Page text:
Academic journal article Japanese Journal of Religious Studies

Myoe's Nehan Koshiki: An Annotated Translation

Academic journal article Japanese Journal of Religious Studies

Myoe's Nehan Koshiki: An Annotated Translation

Article excerpt

(ProQuest: ... denotes non-US-ASCII text omitted.)

Translator's Note

The Nehan koshiki (Koshiki on the Buddha's passing) is part of the Shiza koshiki (Koshiki in four sessions), which consists of Nehan koshiki, Juroku rakan koshiki ?????? (Koshiki on the Sixteen Arhats), Yuiseki koshiki ???? (Koshiki on the remaining traces), and Shari koshiki ???? (Koshiki on relics). The Kegon-Shingon monk Myoe ?? (1173-1232) composed the Shiza koshiki in Kenbo 3 (1215) to be performed in a series during the memorial service of the Buddha (Nehan'e ???). The Shiza koshiki became one of the most often performed works in the genre and is still performed today in Shingon temples. Depending on the time and place, clerics have performed the whole work or only one of the four koshiki, mostly the Nehan koshiki, as Myoe himself did in his final years.

My translation of the Nehan koshiki is based on the version included in the Taisho shinshu daizo kyo (t 84, no. 2731), which is the most easily accessible source of the Shiza koshiki. I additionally consulted the kundoku and annotation provided by Arai Kojun, which is based on an edition of the Shiza koshiki printed in Jokyo 3 (1686) (Arai 2008). Steven Nelson kindly shared his unpublished translation of the koshiki's first section with me. His translation served as a helpful reference point as I prepared my own rendition.

Because my article in this special issue focuses on the musical performance of the Shiza koshiki, this translation also indicates the kyokusetsu ... (melodic formulas) in order to give the reader an idea of the musical framework of the koshiki. The kyokusetsu are indicated according to the Jokyo edition (1686).1


First, the communal obeisance:

[In] Kusinagara [at the river] Ajitavati2

Under the twin trees of the Sala Grove,

[His] head to the north, facing to the west, [Sakyamuni] lay down on his right side.

In the middle of the night on the fifteenth day of the second month, [he] entered nirvana.3

We take refuge in Sakyamuni Tathagata, the great compassionate teacher; may we meet him lifetime after lifetime.4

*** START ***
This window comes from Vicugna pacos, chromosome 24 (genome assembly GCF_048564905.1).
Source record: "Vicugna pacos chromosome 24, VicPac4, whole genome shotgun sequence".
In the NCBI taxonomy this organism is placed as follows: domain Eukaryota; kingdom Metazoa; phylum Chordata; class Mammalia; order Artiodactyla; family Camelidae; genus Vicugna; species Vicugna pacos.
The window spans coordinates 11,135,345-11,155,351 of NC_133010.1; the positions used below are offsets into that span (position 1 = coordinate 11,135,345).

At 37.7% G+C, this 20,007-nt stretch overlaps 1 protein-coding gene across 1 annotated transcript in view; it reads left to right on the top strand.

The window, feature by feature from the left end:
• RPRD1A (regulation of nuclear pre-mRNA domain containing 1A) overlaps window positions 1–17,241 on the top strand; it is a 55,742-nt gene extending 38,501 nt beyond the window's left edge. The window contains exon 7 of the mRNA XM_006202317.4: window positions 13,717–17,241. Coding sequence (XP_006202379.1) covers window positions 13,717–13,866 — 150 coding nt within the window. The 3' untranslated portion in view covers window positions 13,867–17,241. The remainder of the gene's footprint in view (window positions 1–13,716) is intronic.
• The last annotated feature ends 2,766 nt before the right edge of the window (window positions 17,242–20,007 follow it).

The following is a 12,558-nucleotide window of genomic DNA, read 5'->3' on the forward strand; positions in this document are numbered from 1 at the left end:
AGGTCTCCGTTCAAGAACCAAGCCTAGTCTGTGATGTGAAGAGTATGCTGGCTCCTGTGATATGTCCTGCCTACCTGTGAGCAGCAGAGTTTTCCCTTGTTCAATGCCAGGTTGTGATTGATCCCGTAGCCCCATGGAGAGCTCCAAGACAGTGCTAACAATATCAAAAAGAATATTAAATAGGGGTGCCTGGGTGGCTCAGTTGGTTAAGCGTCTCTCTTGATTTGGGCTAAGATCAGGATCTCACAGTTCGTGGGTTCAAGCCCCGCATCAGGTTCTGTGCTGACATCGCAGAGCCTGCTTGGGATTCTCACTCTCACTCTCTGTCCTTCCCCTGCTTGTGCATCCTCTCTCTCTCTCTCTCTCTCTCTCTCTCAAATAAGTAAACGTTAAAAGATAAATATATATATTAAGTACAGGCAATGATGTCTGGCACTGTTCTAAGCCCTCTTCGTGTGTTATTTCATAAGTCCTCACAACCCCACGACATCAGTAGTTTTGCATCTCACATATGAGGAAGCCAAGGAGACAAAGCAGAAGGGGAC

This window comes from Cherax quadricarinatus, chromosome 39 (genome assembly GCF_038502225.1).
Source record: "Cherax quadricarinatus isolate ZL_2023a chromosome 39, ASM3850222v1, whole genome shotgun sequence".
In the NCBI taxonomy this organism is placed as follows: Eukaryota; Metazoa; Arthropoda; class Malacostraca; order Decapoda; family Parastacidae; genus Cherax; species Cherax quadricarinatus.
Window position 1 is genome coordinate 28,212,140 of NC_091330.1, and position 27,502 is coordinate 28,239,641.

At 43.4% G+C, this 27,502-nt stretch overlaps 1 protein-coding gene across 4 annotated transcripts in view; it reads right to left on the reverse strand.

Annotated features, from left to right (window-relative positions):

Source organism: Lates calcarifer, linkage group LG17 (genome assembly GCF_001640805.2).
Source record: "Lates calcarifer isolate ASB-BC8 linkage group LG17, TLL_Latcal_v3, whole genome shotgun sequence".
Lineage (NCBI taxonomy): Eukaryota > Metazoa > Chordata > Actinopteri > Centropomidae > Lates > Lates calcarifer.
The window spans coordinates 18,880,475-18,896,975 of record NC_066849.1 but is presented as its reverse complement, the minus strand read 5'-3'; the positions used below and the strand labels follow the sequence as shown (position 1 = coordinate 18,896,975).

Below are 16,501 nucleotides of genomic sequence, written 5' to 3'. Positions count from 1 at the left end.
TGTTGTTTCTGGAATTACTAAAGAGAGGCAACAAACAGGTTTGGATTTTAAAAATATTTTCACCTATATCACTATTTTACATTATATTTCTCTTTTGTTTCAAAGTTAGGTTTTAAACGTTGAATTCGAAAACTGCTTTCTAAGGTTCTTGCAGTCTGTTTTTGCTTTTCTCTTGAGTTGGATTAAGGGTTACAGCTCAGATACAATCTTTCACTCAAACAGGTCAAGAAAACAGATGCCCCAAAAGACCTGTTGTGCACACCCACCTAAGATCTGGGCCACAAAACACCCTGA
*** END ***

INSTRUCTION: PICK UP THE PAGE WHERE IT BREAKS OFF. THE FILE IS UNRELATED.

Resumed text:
Next, the officiant takes his seat.

Next, the Four Shomyo Melodies.5

Next, the pronouncement of intention:6

[First pitch level (shoju7 ...)] Humbly I address the great compassionate teacher Sakyamuni Tathagata, the 80,0008 sacred teachings that Sakyamuni left behind, the fifty-two kinds of beings [who were present] in the Sala Grove, and the realms of the three treasures that are as small as single particles of dust or the tip of a hair and so wide as the ocean, so inexpressible; and say:

The dharma nature is beyond movement and stillness. From movement and stillness, things arise. The Tathagata has neither birth nor death. [His] birth and death follow the condition of the mind [of the practitioner]. If we become like the layman Ves?hila,9 who saw the Buddha body that eternally abides in the sandalwood stupa, or the monk Sagaramegha,10 who heard the scriptures of the Buddha's sermons on the compassionate eyes of Kannon (fugen kaikyo ????) from above the vast ocean, then each [of us] will hold a smile of delight about the [Buddha's] birth in the Lumbini garden and weep tears of deep sorrow about the [Buddha's] death in the Sala Grove.

You should know this: the teaching method of the eight phases11 of [Sakyamuni's] lifetime is a bright flame that awakens all kinds of beings who have slept for a long time; the 350 guidances (shodo ??) [of the Buddha] are a flying ladder12 that saves all children who are submerged in sa?sara. His radiance reaches far into the latter age.13 His guidance does not abandon the icchantika.14 Ah! How promising! How wonderful! If we have the virtue of believing in the teachings that we listened to, then we will awaken from the long night [of ignorance]. If we have the wholesome roots of karmic bonds (kechien ??), then we will surely cross the ocean of suffering. …

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